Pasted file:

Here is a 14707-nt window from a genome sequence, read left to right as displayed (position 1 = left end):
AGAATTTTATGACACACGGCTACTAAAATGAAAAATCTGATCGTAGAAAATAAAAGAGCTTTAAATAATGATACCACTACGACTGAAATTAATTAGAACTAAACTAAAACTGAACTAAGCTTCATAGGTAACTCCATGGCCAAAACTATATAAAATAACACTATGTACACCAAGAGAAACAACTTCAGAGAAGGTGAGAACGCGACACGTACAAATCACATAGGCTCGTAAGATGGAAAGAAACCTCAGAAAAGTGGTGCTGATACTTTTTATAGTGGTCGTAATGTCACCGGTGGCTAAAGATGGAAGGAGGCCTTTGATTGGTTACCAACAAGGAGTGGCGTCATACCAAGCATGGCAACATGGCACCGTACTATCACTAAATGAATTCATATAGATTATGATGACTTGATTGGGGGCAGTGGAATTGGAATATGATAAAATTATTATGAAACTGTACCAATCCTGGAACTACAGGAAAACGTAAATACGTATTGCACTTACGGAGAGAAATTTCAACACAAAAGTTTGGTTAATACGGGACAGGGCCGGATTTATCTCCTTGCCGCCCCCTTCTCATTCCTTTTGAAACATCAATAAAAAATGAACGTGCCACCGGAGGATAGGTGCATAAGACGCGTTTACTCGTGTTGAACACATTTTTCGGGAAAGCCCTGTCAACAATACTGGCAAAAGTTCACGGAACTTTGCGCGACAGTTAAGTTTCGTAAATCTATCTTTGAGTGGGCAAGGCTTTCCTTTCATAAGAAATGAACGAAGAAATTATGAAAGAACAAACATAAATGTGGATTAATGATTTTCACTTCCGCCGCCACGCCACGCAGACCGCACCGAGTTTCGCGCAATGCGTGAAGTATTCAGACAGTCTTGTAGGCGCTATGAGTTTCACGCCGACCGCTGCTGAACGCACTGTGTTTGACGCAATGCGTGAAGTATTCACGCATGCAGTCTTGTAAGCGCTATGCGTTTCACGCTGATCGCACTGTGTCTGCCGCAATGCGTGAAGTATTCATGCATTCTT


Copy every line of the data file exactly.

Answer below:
Here is a 14707-nt window from a genome sequence, read left to right as displayed (position 1 = left end):
AGAATTTTATGACACACGGCTACTAAAATGAAAAATCTGATCGTAGAAAATAAAAGAGCTTTAAATAATGATACCACTACGACTGAAATTAATTAGAACTAAACTAAAACTGAACTAAGCTTCATAGGTAACTCCATGGCCAAAACTATATAAAATAACACTATGTACACCAAGAGAAACAACTTCAGAGAAGGTGAGAACGCGACACGTACAAATCACATAGGCTCGTAAGATGGAAAGAAACCTCAGAAAAGTGGTGCTGATACTTTTTATAGTGGTCGTAATGTCACCGGTGGCTAAAGATGGAAGGAGGCCTTTGATTGGTTACCAACAAGGAGTGGCGTCATACCAAGCATGGCAACATGGCACCGTACTATCACTAAATGAATTCATATAGATTATGATGACTTGATTGGGGGCAGTGGAATTGGAATATGATAAAATTATTATGAAACTGTACCAATCCTGGAACTACAGGAAAACGTAAATACGTATTGCACTTACGGAGAGAAATTTCAACACAAAAGTTTGGTTAATACGGGACAGGGCCGGATTTATCTCCTTGCCGCCCCCTTCTCATTCCTTTTGAAACATCAATAAAAAATGAACGTGCCACCGGAGGATAGGTGCATAAGACGCGTTTACTCGTGTTGAACACATTTTTCGGGAAAGCCCTGTCAACAATACTGGCAAAAGTTCACGGAACTTTGCGCGACAGTTAAGTTTCGTAAATCTATCTTTGAGTGGGCAAGGCTTTCCTTTCATAAGAAATGAACGAAGAAATTATGAAAGAACAAACATAAATGTGGATTAATGATTTTCACTTCCGCCGCCACGCCACGCAGACCGCACCGAGTTTCGCGCAATGCGTGAAGTATTCAGACAGTCTTGTAGGCGCTATGAGTTTCACGCCGACCGCTGCTGAACGCACTGTGTTTGACGCAATGCGTGAAGTATTCACGCATGCAGTCTTGTAAGCGCTATGCGTTTCACGCTGATCGCACTGTGTCTGCCGCAATGCGTGAAGTATTCATGCATTCTT